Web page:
Samui Wining & Dining
Knowing your Onions

Or, in this case, knowing your sweet potatoes.

 

Page-24It’s most certainly not an onion. And it’s not even a potato. Despite its name, the sweet potato is not even related to the potato. It’s a root, not a tuber, and belongs to the morning-glory family. Many parts of the plant are edible, including the leaves, roots and vines, and varieties exist with a wide range of skin and flesh colour, from white to yellow-orange and deep purple.

      Sweet potato is one of the world’s most important food crops in terms of human consumption, particularly in Sub-Saharan Africa, parts of Asia, and the Pacific Islands. First domesticated more than 5,000 years ago in Latin America, it’s grown in more developing countries than any other root crop. The plant grows in marginal conditions, and requires little labour or chemical fertilizers. It also provides inexpensive, high-protein fodder for animals. As sweet potato is a warm-weather vegetable that requires a long frost-free growing season, it’s an ideal crop for the tropics.

      Sweet potatoes have a creamy texture and a sweet-spicy flavour that makes them ideal for savoury dishes. Two types are available, one with bright orange flesh, and the other with pale cream flesh. They’re sometimes referred to as ‘yams’ in the USA – although strictly speaking, that’s a different vegetable, but they’re often mistakenly grouped together.

      These root vegetables are rich in fibre, vitamins A, C and B6, and are an excellent source of carbohydrates. The orange-fleshed variety is also rich in beta-carotene. Sweet potatoes are traditionally baked, roasted or mashed, but they can also be added to risotto, pasta or curry. For their ornamental value, with pretty purple and white flowers and heart shaped leaves, sweet potatoes are often grown as ground cover or in hanging baskets, in planters and even in bottles of water in the kitchen.

     Here in Thailand, the light sweet potato is called ‘manthet si kaaw’ and the purple one called ‘manthet si muang’. The pale sweet potato has a thin, light yellow skin and a pale yellow flesh. Its flavour is not sweet and, when cooked, its flesh is dry and crumbly, much like a white baking potato. The darker variety has a thicker, dark orange skin and a vivid orange, sweet flesh that is much moister when cooked.

       Around the world, you’ll find seven major varieties of sweet potatoes: Jersey, Kotobuki (Japanese), Okinawan (Purple), Papa Doc, Beauregard, Garnet, Jewel, and Covington. The last four varieties are regionally (yet erroneously) called yams in the USA. Sweet potatoes are also known as kumara in New Zealand, batatas or boniatos in South America, umala by Samoans, and uala by native Hawaiians. Kumara was a staple of the Maori people in New Zealand prior to the arrival of Europeans, and is popular throughout the Pacific region.

         Sweet potatoes became popular very early in the islands of the Pacific Ocean, spreading from Polynesia to Japan and the Philippines. One reason for their popularity is that they were a reliable crop, even when others failed because of typhoon flooding. They’re featured in many favourite dishes in Japan, Taiwan, the Philippines, and other island nations. Indonesia, Vietnam, India, and some other Asian countries are also large sweet potato growers and exporters. However, Thailand only grows enough for local consumption. You’ll find sweet potatoes in the markets year-round, and when buying, select firm roots, with no holes from insects, and handle carefully to prevent bruising. Sometimes they’re round, oval or even misshapen, but the shape isn’t as important.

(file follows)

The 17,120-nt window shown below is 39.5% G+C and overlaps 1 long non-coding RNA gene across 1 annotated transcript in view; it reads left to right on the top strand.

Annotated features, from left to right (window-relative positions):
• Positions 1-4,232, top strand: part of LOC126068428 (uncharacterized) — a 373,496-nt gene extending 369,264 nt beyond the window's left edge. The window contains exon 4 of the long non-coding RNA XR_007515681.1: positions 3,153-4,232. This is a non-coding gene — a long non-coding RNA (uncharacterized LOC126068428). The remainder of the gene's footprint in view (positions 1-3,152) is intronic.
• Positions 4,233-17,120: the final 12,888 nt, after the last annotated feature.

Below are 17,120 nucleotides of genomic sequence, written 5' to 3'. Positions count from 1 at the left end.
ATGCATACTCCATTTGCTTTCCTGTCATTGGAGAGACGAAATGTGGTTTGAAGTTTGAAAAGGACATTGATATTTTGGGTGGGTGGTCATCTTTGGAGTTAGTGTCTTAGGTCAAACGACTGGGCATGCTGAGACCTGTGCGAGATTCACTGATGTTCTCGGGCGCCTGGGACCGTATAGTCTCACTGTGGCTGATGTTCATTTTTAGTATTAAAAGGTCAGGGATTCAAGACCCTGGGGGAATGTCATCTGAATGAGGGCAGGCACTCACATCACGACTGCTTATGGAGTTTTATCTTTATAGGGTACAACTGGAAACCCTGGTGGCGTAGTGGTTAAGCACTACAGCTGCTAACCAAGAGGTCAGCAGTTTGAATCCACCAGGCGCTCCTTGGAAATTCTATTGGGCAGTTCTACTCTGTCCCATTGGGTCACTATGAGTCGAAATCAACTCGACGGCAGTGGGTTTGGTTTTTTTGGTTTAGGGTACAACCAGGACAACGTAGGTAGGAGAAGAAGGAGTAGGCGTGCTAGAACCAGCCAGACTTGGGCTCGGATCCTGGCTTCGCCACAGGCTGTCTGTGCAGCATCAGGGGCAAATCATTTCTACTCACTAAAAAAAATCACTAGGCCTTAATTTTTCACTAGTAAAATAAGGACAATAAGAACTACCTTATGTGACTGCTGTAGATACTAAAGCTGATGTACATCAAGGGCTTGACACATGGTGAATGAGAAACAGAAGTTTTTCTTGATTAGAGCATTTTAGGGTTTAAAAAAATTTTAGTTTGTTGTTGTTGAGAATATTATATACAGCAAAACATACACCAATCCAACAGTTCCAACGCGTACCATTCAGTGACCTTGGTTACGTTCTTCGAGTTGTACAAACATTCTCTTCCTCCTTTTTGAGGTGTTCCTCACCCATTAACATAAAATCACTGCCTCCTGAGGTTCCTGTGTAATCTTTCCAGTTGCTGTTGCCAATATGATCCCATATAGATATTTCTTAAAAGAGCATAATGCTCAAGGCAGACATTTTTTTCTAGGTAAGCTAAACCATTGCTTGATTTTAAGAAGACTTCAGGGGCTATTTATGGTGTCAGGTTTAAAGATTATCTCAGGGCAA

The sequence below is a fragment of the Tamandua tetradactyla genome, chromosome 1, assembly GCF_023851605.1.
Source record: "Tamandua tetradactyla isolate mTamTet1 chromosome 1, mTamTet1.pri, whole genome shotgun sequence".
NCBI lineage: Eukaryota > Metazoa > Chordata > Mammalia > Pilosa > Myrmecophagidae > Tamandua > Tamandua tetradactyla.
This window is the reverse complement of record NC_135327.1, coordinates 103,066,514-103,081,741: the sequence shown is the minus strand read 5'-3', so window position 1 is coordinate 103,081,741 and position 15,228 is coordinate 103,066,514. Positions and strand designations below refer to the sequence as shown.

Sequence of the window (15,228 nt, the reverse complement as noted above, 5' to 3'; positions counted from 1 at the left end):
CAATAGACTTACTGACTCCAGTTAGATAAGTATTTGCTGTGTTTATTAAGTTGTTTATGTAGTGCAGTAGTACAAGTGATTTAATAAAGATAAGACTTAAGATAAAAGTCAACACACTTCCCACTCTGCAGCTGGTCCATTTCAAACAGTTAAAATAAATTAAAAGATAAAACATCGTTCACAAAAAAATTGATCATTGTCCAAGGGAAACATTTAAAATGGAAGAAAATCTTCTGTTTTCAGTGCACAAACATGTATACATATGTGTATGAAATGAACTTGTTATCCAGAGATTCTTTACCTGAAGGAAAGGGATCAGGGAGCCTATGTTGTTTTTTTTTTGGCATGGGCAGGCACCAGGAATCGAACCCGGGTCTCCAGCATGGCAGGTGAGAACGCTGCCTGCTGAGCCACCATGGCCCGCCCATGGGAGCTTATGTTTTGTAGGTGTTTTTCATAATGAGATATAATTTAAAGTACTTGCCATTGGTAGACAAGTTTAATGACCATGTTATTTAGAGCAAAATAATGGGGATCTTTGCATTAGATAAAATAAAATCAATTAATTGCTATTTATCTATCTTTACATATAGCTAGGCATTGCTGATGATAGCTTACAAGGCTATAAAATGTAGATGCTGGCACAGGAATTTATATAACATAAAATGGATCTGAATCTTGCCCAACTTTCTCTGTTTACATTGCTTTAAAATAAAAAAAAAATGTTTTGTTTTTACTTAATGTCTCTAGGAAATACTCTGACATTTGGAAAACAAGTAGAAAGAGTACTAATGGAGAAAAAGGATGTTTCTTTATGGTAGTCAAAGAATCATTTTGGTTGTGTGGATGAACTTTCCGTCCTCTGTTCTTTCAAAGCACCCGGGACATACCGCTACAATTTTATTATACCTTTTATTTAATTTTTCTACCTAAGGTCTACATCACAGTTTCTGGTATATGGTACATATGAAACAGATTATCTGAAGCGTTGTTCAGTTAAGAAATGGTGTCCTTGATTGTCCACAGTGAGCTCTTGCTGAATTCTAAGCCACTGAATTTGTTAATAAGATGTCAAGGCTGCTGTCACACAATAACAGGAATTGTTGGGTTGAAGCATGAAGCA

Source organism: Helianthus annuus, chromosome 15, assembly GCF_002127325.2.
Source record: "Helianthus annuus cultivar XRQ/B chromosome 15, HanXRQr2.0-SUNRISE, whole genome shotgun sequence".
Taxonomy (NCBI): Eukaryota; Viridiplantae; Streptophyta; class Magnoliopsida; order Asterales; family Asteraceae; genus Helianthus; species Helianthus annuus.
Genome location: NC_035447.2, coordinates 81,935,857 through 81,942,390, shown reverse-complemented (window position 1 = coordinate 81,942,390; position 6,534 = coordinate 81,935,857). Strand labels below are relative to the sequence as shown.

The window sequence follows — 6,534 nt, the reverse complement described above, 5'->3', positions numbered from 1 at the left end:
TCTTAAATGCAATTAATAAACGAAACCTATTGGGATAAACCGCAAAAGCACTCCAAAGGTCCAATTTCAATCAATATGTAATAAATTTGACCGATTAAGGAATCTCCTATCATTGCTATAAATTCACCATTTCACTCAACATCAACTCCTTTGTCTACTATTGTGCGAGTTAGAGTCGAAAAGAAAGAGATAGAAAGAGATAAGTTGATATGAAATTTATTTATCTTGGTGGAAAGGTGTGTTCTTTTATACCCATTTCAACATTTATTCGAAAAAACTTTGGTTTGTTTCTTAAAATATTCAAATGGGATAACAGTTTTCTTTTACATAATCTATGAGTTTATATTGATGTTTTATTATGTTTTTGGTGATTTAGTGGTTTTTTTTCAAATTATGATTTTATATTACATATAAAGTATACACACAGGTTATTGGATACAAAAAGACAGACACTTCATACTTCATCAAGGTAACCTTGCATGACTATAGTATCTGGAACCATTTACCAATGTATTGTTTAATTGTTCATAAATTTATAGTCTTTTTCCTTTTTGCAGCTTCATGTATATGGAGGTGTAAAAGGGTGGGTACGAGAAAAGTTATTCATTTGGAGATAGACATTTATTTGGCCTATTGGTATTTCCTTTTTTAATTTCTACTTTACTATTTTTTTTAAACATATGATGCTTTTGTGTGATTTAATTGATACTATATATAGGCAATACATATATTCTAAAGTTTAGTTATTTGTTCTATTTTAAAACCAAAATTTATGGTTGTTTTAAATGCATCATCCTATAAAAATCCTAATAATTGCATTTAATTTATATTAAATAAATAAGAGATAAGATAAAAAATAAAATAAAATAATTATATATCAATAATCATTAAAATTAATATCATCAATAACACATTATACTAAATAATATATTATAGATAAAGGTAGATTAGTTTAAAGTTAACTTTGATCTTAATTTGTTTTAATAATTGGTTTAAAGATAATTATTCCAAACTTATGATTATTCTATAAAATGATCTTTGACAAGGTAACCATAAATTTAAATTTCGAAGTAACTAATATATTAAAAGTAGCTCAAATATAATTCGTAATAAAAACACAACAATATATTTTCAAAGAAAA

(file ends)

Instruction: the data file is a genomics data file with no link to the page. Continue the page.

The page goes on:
Store your sweet potatoes in a dry, cool bin, but do not refrigerate, as this will result in a hard core and an undesirable taste when cooked. However, cooked sweet potato keeps well in the fridge, and most sweet potato dishes freeze well.

         Like regular potatoes, sweet potatoes are always eaten cooked, but their sweet flavour makes them more versatile. They can be used in a wide variety of dishes, both savoury and sweet, and pair well with cinnamon, honey, lime, ginger, coconut and nutmeg. Enjoy them in desserts, breads and muffins, puddings and custards, casseroles, stews or croquettes. And of course, most Americans will not feel that their Thanksgiving spread is complete without a sweet potato pie.

         To prepare sweet potato, wash well to remove any sand, and then sauté, bake or boil until slightly soft. If boiled, drain immediately. Sweet potatoes can be fried like regular potatoes to produce chips, or sliced and baked in the oven like hot potato chips or wedges. A particularly easy yet delicious way to cook them, is to simply rub with butter or olive oil and coarse salt, wrap in tin foil, and place on the hot coals of the barbecue (or in the oven) until soft when pierced. To serve, remove from the foil, cut a cross on the top, and add a big dollop of butter. Delicious!

         It doesn’t matter how you like your sweet potato prepared, but knowing that this tasty root vegetable is as nutritious as it is delicious, makes all the more reason to enjoy it.

         

Rosanne Turner


 


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